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4-Tractor Hook-Up Predated Big 4-WD'S
"For about $4,000, we had the kind of horse-power you'd pay $70,000 or more for in a big 4-WD tractor today," says Bill Trosper about a four-tractor hook-up that he and his father Corwin put together in the 1950's.
FARM SHOW reader Norman Smuck of Burr Oak, Kan., told us about the unusual rig.
The men originally hooked together two 45 hp LP-powered 1940's Case LA tractors in 1957, using a hinged trailer-type hitch welded to the drawbar and running up under the lead tractor's wide front axle. The steering arm was removed from the rear tractor and replaced with a shorter, 2-ft. arm running from the front wheels to the trailer hitch on the drawbar of the lead tractor so they would turn together.
In 1959, the Trospers bought two more Case LA's and added them to "The Train", as it became known.
Along with hitching the tractors together and synchronizing steering, the men also had to find a way to get them to shift into gear together. To engage the tractor's hand clutches at the same time, the men ran a lever forward from each clutch to the front of the tractor, then a dog chain from the lever to the clutch on the tractor ahead of it. The operator on the lead tractor would push in its clutch and pull on the chain to get all the tractors rolling together.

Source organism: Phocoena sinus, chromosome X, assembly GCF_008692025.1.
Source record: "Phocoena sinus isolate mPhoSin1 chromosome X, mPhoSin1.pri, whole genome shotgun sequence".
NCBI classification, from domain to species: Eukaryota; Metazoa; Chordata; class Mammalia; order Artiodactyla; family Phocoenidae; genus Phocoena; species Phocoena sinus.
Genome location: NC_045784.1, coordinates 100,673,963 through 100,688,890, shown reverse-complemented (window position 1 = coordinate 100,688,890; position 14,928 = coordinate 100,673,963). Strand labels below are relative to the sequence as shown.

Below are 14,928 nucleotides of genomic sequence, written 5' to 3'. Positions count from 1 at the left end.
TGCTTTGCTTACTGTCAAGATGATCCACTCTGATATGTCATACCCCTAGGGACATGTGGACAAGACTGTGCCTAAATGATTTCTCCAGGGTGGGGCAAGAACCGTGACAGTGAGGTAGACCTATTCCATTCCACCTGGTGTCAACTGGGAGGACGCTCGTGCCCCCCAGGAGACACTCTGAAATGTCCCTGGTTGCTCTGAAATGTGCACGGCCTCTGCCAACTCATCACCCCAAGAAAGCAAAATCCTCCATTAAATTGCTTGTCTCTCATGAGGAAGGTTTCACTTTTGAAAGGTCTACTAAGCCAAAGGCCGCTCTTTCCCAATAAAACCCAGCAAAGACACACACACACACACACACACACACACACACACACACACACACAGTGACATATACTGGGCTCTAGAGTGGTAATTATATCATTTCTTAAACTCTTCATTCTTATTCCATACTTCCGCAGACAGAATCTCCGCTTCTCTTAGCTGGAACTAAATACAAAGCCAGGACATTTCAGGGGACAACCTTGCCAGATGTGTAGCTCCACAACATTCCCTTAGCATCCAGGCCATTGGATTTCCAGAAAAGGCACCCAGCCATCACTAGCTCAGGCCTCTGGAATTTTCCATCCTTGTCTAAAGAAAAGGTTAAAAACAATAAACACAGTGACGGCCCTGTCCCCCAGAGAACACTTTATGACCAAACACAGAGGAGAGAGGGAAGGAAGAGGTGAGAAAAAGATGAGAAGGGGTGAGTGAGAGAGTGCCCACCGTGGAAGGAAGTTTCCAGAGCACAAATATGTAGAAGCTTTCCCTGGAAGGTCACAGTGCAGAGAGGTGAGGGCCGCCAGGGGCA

To stop, they ran a rope from the opera-tor platform to the last tractor. It attached to a pulley mounted behind the clutch. A tug on the rope would disengage the rear tractor's clutch and the clutches on the two tractors in front of it.
The 50-ft. long rig packed about 200 hp, Trosper notes.
"We needed the power when our farm grew to 4,000 acres," he explains. "We planted 2,000 acres of winter wheat a year, pulling seven Dempster 8-row grain drills hooked together. We could plant half a section in a day. We'd burn 350 gal. of LP, which was 8 to 12 cents per gallon in those days, running 24 hours straight.
"We also pulled a 32-ft. chisel plow and three 20-ft. Deere F850 one-way disks hooked together.
"Turning wasn't a problem. You could turn as short, if not shorter, as you could with one tractor because the steering mechanism acted just like a 4-wheel trailer.
"It worked fantastic."
Nevertheless, there were a couple problems with the rig, he jokes.
"I hated greasing it and changing the oil," he says.
The "train" remains intact on Bill Trosper's farm but hasn't been used in years. His father passed away in 1987.
Contact: FARM SHOW Followup, Bill Trosper, 14219 CR 34, Eads, Colo., 81036 (ph 719 438-5777).

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1996 - Volume #20, Issue #6